They say negative experiences make a bigger impact than the positive ones, or something like that. It supports that idea that it takes a company 10 times as long to recover from the bad publicity of a negative review than the potential good publicity cultivated from a positive review. This got me thinking. Perhaps we take the positive experiences for granted. We think things should be good, all the time, and of course I agree. This leaves little room for negative things to occur in our lives. When they inevitably come along anyway, we have a couple of choices. We can halt everything to throw a pity party, a party that can go on for sometimes years. Or, we can have a slightly smaller pity party and then use that negative thing that happened as a tool to fuel personal growth. In light of Thanksgiving, I thought it would be a good time to reflect on some of the major good and also bad things that have happened in my life in an effort to give thanks for both. After all, if any one of these experiences were missing, my path would be different. Let’s be real, despite all the good and the hard, I’m so utterly thankful to be exactly where I am now.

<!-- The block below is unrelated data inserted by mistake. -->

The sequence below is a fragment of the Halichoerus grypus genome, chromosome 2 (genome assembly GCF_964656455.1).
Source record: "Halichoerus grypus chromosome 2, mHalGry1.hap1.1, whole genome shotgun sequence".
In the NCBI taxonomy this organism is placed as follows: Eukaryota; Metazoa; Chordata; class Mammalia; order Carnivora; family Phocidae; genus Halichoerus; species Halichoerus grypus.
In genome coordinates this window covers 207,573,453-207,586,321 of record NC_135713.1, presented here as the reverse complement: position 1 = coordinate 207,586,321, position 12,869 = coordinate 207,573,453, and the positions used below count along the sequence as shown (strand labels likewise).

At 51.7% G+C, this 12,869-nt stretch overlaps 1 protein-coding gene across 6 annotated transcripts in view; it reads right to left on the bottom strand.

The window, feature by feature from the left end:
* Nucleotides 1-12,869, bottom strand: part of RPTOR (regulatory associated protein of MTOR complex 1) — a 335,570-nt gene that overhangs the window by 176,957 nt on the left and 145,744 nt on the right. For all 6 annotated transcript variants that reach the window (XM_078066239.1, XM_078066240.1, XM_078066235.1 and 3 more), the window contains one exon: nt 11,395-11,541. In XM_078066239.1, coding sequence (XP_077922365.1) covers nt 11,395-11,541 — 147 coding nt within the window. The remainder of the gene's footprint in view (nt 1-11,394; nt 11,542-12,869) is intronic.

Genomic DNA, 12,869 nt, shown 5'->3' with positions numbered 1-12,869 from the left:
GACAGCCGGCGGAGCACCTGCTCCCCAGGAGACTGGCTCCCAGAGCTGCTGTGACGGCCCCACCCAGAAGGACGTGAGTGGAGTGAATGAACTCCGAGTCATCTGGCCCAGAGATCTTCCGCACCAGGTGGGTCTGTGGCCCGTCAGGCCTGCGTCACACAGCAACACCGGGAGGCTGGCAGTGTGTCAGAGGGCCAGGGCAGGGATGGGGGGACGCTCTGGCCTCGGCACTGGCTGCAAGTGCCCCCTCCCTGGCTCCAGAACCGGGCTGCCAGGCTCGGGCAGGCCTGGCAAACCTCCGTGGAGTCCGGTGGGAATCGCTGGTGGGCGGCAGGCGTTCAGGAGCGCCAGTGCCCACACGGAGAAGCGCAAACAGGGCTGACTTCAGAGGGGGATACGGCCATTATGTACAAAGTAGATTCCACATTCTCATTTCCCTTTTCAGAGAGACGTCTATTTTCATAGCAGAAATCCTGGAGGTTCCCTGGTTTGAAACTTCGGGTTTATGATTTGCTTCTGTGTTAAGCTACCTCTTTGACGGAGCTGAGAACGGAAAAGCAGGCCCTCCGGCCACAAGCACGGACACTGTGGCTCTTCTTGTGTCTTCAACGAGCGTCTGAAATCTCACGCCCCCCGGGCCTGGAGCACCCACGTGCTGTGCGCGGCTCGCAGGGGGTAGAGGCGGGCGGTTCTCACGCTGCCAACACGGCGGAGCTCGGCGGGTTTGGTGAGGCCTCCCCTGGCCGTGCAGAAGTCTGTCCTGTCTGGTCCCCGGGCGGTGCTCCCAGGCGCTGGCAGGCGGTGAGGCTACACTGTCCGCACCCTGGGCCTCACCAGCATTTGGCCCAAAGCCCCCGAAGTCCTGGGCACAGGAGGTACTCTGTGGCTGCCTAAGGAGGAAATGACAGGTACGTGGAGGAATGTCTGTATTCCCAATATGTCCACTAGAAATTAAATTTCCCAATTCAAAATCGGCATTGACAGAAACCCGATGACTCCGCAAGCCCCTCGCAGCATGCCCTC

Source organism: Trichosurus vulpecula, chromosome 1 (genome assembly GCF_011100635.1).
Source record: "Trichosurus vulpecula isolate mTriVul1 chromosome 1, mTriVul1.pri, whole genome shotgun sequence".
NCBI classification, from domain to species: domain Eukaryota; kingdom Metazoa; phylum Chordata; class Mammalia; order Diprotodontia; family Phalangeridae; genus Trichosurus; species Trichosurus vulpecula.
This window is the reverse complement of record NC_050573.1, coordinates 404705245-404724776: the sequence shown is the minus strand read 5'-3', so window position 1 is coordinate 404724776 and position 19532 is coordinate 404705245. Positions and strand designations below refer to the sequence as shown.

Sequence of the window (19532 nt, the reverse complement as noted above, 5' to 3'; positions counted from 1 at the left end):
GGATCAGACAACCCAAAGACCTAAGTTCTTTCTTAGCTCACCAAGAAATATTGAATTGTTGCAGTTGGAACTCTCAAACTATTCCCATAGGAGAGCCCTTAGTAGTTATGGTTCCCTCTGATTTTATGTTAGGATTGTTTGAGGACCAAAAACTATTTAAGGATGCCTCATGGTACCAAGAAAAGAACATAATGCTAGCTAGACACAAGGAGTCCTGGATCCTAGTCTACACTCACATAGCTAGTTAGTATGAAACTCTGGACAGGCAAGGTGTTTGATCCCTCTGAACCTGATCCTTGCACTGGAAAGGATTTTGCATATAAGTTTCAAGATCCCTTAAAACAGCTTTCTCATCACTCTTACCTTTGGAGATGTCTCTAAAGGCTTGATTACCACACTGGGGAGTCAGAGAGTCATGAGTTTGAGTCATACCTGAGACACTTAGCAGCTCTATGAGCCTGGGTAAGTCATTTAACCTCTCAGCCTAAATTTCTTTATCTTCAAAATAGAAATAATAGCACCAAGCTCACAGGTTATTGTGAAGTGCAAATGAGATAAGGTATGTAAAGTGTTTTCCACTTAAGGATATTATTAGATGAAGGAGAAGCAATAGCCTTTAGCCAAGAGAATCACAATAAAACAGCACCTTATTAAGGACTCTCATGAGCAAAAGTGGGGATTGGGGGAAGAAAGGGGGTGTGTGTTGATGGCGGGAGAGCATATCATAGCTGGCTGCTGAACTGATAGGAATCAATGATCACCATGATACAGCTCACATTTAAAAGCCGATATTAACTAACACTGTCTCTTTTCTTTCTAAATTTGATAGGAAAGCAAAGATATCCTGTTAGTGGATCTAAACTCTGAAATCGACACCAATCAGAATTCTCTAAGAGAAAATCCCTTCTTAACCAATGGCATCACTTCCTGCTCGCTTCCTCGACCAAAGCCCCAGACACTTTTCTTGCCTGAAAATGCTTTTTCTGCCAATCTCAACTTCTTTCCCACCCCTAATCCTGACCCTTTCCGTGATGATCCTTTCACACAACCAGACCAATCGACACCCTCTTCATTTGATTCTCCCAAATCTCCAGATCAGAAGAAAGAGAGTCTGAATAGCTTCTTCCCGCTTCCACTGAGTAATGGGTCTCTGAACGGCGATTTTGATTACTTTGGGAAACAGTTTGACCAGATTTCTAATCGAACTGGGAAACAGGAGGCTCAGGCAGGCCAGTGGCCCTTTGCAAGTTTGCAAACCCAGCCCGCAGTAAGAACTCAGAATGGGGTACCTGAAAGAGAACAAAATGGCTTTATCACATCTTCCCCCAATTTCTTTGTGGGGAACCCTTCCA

Growing up in a modest home, or lack thereof from time to time, taught me not to take the small things for granted; things like a balanced dinner with vegetables and protein, a neatly made bed, a birthday party with balloons that were color coordinated, tradition, new shoes, security. You get the idea. Most of these things are not typical things for a child to pay any mind to. After all, they are just a part of how life is. Well, for some, that’s true. Life was different for me. From a young age, I developed an idea of things I wished I could have. Even though I didn’t have them then, I knew that some people had them, making them attainable. While there are memories of extraordinary difficulty, embarrassment and constant trial, I learned the value of working hard and appreciating everything everything everything. I got a job as young as I could, working and saving to buy the things I wanted to have in my life. Things that would make me feel normal, like a fruit bowl. A fruit bowl was never something I saw in my household growing up. Silly, I know, but I loved my red and white cherry fruit bowl that decorated my very first apartment. As the years go by and the hurt continues to melt away, I feel more and more thankful that many of my childhood experiences, both good and bad, played a big part in the values I hold today. Hard work is the biggest. I know things don’t come easy. I also know that once you earn something, you have to try like hell to hold on to it.